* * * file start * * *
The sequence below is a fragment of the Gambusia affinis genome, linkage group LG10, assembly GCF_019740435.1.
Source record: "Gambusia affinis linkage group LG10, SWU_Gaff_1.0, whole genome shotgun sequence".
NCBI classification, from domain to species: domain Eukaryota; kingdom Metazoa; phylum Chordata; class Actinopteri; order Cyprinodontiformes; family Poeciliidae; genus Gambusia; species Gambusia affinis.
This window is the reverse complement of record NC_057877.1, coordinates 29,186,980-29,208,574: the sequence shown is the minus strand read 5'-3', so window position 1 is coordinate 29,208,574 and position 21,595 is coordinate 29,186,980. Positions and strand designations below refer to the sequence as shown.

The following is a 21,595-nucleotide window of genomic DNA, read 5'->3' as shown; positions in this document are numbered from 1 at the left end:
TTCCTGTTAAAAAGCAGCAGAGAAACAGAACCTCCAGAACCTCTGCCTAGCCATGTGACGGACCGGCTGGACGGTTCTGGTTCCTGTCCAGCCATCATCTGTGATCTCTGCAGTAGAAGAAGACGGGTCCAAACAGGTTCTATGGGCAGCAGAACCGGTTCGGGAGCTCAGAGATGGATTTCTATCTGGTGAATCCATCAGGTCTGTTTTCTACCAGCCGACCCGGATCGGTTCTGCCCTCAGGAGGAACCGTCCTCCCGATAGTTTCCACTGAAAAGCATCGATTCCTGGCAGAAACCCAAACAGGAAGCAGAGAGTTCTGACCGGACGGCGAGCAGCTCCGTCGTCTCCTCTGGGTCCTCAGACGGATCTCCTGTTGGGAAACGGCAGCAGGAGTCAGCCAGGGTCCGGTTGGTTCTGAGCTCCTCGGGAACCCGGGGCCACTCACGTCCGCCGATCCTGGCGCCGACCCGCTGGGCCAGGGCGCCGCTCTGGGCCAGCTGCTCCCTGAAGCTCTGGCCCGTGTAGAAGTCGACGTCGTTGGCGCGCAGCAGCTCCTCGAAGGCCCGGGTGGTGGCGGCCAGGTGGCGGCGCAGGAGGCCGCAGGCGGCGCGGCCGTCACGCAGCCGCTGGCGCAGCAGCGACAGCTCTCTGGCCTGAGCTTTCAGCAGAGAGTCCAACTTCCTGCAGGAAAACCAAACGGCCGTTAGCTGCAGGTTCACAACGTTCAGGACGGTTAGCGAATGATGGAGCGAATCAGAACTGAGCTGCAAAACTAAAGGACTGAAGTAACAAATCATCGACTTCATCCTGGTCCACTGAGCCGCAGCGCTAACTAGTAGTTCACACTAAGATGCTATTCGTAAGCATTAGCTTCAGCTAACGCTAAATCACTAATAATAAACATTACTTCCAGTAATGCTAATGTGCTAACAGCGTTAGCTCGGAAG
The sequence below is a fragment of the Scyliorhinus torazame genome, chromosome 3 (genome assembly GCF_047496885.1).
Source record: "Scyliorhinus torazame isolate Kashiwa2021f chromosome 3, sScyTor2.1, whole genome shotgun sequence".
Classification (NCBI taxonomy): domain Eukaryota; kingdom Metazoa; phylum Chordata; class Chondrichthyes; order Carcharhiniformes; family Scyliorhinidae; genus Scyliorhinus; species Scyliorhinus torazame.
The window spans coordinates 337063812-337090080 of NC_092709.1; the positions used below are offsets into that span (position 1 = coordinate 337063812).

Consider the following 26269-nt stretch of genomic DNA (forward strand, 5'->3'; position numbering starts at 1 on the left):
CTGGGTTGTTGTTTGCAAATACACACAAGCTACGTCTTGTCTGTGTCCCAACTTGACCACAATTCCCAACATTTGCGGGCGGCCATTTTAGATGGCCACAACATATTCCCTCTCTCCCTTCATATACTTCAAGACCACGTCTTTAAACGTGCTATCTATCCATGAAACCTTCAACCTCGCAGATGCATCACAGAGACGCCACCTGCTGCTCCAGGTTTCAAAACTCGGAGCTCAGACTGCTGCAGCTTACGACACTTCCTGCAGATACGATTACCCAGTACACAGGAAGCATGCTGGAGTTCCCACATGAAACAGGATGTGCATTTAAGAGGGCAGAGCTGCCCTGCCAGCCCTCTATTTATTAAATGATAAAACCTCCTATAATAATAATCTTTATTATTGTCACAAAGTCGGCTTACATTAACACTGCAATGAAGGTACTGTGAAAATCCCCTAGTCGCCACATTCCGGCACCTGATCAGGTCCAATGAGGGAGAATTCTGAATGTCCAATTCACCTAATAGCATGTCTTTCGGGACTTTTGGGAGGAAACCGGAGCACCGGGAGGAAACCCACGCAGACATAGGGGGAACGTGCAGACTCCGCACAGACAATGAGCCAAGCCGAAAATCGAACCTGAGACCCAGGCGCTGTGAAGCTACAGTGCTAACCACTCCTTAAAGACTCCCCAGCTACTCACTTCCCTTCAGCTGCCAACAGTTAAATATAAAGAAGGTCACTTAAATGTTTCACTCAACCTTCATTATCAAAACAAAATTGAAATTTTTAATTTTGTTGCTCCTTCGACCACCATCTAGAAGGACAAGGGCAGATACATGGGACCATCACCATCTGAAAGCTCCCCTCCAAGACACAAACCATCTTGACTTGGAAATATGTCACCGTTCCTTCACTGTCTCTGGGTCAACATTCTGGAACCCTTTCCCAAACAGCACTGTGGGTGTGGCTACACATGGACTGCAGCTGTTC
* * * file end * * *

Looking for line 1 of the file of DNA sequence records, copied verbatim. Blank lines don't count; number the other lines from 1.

The sequence below is a fragment of the Gambusia affinis genome, linkage group LG10, assembly GCF_019740435.1.